Racism There, Communalism Here, But Our Day Will Come

The story of North America in the 1970s is not very different from what it is today.

On a bright winter morning, I was going to work, driving very carefully because the previous night’s heavy snow had not been cleared from the roads. It was a typical prairie winter morning in Canada, when the bright sun deceives one to think that the world outside is as warm as it appears from the windshield of the car. It was 1974. I was a sessional lecturer at the University of Alberta, where my husband was a professor at the business faculty. That world had offered every good thing to us, we had bought our first house and second car.

Suddenly, the car veered to a side and loose snow crunched beneath the wheels. I stepped on the brakes. The car stopped and I saw it was right in front of a school. The sign read Harry Ainlay High School. I had passed it many times so I knew my landmarks. I got out of the vehicle, wrapping my overcoat tightly against the chilly prairie wind. Some students were standing outside, 15 or 16-year-old girls and boys, eating, smoking and oblivious of the cold. Those days there were no mobile phones, so I looked around for a roadside phone booth to call my husband. There was none in sight.

I forgot to mention that the car I was driving was a second-hand Cadillac which a friend had given us for a trial run. It was leafy green and had a good music system. Like most immigrants from South Asia, I was playing Mehdi Hasan’s ghazals at the time, thinking longingly of mehfils back home, while negotiating the hard driving conditions of the prairie winter.

I don’t know whether it was my fake fur coat or second-hand Cadillac which attracted their attention. I saw a bunch of boys looking straight at me. I was not about to be scared of 16-year-old schoolboys, so I smiled and asked if there was a phone inside I could use. That one sentence of mine met with a deluge. Someone shouted, ‘You damn Paki, go back’. The group seemed to enjoy this phrase and took up the refrain. Suddenly, I found them flinging coins at me and the car. ‘Take the money and go’. Then came the leftovers of their sandwiches and muffins. In a shower, they landed on me and the top and bonnet of my car. ‘Why don’t you go, damn you!’ By now I had lost my courage and felt the warmth of tears over my frozen face.

What followed and how I was rescued does not need to be told here. It was the first blow to my self-esteem and self-confidence, with which I had entered this all white, conservative part of Western Canada. After this incident and its fallout, I was to spend another ten years there doing useful and challenging work but at that moment, the seeds of disillusionment had sunk into my frozen ground. In 1984, I headed home as if towards the comfort of the womb.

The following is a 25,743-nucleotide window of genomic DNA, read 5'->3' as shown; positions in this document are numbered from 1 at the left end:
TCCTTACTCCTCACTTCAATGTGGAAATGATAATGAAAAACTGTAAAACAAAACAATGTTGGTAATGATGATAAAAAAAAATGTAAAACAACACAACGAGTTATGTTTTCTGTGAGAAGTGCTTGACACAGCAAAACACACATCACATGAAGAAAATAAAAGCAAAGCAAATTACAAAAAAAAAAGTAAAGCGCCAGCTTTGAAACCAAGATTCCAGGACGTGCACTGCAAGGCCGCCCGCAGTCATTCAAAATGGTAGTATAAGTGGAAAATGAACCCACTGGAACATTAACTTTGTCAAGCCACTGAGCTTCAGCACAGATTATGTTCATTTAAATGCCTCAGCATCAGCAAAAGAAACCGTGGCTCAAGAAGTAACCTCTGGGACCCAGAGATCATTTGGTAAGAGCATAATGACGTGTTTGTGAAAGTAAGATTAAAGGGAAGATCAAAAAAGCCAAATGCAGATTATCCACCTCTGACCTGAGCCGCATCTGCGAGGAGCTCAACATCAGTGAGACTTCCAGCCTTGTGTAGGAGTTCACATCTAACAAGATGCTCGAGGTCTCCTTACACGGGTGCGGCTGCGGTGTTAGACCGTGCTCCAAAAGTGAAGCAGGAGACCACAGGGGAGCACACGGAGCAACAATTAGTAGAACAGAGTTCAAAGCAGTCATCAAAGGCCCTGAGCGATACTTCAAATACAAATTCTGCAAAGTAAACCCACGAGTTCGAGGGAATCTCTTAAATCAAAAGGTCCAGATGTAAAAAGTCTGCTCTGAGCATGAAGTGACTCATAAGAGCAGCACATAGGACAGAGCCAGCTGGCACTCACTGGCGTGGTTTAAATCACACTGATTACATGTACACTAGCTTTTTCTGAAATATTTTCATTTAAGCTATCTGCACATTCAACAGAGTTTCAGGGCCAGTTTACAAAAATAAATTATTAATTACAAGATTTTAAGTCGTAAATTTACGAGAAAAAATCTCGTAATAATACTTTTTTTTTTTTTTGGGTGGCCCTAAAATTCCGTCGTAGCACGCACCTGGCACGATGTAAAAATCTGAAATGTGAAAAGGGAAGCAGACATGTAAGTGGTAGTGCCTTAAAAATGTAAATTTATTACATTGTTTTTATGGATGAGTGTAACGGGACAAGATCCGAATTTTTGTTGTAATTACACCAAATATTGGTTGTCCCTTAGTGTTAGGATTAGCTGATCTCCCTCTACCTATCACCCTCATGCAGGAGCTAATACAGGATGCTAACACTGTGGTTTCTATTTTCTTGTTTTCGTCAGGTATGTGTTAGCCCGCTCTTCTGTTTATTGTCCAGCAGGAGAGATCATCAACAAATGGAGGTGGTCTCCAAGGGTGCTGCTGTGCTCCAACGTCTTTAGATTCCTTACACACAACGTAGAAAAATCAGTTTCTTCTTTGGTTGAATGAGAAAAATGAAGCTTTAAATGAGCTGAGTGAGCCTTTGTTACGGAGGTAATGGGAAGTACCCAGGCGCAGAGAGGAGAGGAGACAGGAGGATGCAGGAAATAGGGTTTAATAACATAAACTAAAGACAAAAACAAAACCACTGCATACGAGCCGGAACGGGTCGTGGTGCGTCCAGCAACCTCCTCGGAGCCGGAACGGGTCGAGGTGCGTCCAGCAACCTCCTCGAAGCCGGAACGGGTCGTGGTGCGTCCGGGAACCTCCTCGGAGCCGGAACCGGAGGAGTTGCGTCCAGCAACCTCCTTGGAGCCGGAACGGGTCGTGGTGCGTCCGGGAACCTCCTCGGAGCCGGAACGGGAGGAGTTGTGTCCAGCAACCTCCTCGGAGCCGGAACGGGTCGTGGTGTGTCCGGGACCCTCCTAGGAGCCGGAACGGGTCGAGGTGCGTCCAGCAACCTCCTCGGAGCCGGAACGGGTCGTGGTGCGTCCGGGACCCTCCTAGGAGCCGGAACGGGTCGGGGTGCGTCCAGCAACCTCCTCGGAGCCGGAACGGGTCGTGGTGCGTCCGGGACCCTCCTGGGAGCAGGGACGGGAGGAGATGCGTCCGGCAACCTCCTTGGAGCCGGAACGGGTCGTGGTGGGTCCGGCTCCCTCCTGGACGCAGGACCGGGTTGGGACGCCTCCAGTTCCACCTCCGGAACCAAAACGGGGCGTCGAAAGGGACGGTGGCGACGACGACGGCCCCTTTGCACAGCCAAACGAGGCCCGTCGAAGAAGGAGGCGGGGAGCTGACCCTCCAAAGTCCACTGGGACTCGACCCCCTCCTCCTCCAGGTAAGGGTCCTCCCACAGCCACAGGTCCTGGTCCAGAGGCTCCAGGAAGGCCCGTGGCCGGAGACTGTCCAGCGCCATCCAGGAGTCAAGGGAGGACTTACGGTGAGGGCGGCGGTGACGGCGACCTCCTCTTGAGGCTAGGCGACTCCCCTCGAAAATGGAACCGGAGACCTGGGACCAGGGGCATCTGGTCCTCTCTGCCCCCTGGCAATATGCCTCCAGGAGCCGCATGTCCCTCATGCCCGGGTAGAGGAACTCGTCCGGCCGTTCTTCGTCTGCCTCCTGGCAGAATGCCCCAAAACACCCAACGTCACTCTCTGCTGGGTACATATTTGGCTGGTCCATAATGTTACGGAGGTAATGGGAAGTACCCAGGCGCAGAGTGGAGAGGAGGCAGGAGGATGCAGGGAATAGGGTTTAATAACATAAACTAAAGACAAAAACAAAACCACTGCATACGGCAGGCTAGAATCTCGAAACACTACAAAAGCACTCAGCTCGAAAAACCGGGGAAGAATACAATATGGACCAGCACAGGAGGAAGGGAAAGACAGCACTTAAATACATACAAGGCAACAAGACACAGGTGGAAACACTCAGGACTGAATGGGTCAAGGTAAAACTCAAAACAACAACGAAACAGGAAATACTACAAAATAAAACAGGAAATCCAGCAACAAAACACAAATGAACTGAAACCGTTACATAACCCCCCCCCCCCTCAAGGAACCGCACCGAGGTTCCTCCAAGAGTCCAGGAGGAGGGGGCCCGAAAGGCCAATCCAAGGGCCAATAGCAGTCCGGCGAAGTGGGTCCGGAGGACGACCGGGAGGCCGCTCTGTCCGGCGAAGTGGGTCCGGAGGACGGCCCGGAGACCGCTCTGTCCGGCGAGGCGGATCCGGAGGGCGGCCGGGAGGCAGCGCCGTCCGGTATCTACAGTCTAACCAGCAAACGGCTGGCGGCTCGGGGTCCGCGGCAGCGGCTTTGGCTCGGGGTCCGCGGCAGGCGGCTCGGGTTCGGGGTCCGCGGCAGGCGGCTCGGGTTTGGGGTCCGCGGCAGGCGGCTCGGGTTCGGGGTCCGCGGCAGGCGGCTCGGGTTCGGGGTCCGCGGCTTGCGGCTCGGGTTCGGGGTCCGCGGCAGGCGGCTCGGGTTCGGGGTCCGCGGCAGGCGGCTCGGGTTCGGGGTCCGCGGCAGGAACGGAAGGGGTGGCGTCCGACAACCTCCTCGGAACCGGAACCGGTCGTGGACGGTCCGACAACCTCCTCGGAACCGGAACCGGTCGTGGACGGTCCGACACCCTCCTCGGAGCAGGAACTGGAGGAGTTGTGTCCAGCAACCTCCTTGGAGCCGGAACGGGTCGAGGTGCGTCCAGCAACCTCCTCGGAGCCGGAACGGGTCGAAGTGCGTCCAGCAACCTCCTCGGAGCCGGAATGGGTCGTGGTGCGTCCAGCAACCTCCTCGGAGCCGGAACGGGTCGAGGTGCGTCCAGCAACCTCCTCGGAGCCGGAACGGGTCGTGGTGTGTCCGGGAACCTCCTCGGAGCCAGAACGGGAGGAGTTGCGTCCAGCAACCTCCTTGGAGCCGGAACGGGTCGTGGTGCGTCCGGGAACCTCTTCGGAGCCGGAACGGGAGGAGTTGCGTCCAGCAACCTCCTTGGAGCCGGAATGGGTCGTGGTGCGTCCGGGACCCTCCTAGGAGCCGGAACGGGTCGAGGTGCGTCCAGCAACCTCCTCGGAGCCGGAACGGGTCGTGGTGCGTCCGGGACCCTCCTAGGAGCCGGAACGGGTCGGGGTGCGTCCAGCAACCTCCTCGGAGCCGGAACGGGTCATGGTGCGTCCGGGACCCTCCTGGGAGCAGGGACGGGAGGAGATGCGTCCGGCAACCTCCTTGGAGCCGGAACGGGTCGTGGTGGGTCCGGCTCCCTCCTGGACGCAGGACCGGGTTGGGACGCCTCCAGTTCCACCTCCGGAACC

In the Canada of 1974, my neck was not placed under the knee of a muscled policeman for nine minutes. I was let off “easily”, just heckled. I was a “Paki” who was the target of teenagers of a high school in an upper-class neighbourhood in white North America. But this was the moment I experienced systemic, reflexive racism first hand.

Protesters march at a rally against the death in Minneapolis police custody of George Floyd, in Houston, Texas, US June 2, 2020. Photo: Reuters/Callaghan O’Hare

In 2020, the story of North America is no different. For that matter in India too, the story is not different. The likes of me are targets. Some of us are tortured and lynched; our houses are burnt, our youth are booked under draconian laws. So what was then is also now, the difference is of degree. The world I have lived in for over seven decades has remained unevenly balanced until a gigantic affliction is poised over us as the great leveller.

This month, we are commemorating the 106 birth anniversary of film personality Khwaja Ahmed Abbas, a man who predicted these current conditions in the mid-1940s in the first realistic cinema in India, the classic film Dharti ke Lal produced under the IPTA banner. For all of us, blacks, browns and subalterns, the lyrics of one song from his 1957 film Rahi (about labourers employed in the tea gardens of Assam) written by his friend Prem Dhawan, holds out hope that Martin Luther King Jr spoke of in his immortal words, ‘I have a dream’:

Julam dha le, tu sitam dha le
Hamare bhi to din hain aaney waaley
Lagaye ja tu kodey hamein tan tan ke
Har ek ghao boleyga zubaan ban ke
Labon pe lageinge kab talak taaley
Hamare bhi to din hain aaney waaley

Torture us, oppress us
Our day will come, at last!
Use your whip on our bodies
Every wound will speak out
Until when will our tongues be locked?
Our day will come at last!

Syeda Hameed is Writer Founder Chair of the Muslim Women’s Forum.